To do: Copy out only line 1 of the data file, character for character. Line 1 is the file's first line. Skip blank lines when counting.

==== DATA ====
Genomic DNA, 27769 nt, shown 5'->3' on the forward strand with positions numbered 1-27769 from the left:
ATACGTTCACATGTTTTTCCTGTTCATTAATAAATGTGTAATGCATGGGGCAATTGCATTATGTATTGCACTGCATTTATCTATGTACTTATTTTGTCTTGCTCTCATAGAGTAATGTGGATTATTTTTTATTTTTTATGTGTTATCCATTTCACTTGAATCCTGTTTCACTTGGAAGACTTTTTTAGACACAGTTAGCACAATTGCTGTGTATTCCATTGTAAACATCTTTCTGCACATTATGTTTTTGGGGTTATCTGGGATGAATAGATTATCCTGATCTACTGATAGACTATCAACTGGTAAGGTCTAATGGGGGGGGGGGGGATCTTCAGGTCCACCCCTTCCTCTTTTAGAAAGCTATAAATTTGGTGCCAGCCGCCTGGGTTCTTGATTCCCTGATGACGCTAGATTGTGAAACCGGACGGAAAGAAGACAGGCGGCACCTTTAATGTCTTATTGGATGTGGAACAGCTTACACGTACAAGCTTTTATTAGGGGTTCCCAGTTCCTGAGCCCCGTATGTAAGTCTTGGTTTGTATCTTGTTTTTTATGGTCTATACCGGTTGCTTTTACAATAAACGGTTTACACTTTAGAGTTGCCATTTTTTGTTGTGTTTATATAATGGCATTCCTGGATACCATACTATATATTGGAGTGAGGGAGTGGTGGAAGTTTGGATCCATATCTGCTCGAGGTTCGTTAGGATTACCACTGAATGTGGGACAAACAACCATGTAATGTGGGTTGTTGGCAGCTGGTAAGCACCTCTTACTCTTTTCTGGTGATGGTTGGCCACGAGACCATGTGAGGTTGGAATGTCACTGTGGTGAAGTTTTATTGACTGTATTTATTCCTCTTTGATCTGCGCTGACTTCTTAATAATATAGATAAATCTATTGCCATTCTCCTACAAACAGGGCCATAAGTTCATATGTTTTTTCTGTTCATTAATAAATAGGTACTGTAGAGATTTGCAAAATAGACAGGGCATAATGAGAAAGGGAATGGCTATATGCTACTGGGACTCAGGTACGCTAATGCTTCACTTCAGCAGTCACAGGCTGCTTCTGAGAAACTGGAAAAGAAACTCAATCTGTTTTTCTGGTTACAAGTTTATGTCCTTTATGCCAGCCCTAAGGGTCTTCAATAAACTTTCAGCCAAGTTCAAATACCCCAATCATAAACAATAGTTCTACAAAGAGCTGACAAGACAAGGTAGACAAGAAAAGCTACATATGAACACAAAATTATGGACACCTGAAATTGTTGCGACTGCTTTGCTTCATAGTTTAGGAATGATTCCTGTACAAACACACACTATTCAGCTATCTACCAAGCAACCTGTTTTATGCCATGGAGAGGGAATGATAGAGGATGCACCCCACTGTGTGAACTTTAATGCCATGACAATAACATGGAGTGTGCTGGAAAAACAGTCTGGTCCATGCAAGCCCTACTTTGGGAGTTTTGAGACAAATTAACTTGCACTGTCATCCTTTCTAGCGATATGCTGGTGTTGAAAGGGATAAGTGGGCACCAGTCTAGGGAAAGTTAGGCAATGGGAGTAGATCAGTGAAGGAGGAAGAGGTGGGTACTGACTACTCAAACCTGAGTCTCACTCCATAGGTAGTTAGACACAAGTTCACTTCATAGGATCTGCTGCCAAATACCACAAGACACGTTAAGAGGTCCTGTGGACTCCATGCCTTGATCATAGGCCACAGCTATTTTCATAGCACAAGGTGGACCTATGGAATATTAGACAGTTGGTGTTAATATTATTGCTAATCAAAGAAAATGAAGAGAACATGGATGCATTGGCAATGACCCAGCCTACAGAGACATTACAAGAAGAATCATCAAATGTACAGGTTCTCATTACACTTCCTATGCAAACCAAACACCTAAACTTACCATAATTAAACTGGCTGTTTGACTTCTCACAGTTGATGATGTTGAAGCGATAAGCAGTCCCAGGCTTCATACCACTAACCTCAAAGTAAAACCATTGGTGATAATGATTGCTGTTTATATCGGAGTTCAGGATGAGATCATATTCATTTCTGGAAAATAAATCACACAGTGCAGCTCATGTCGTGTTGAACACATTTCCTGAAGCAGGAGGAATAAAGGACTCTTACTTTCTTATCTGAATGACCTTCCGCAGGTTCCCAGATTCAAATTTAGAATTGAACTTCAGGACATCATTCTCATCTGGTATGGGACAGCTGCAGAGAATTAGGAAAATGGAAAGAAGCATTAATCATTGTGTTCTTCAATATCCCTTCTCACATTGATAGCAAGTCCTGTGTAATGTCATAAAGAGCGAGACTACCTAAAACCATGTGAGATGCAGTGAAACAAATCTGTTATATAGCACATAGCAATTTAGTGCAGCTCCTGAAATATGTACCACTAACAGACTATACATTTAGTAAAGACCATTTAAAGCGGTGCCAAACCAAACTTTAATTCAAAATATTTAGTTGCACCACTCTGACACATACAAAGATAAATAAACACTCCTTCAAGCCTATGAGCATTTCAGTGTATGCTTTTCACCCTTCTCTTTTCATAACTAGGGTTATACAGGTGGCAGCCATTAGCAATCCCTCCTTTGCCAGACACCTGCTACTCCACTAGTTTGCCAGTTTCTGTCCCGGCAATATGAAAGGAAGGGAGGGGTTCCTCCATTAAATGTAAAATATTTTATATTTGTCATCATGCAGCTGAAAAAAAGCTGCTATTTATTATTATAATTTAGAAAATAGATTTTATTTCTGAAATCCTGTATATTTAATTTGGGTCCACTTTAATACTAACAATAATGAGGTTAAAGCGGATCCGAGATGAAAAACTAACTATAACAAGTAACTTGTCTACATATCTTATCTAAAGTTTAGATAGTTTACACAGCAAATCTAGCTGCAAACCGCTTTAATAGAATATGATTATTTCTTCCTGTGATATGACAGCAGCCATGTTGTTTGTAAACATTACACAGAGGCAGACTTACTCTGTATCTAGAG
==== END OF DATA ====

Genomic DNA, 27769 nt, shown 5'->3' on the forward strand with positions numbered 1-27769 from the left: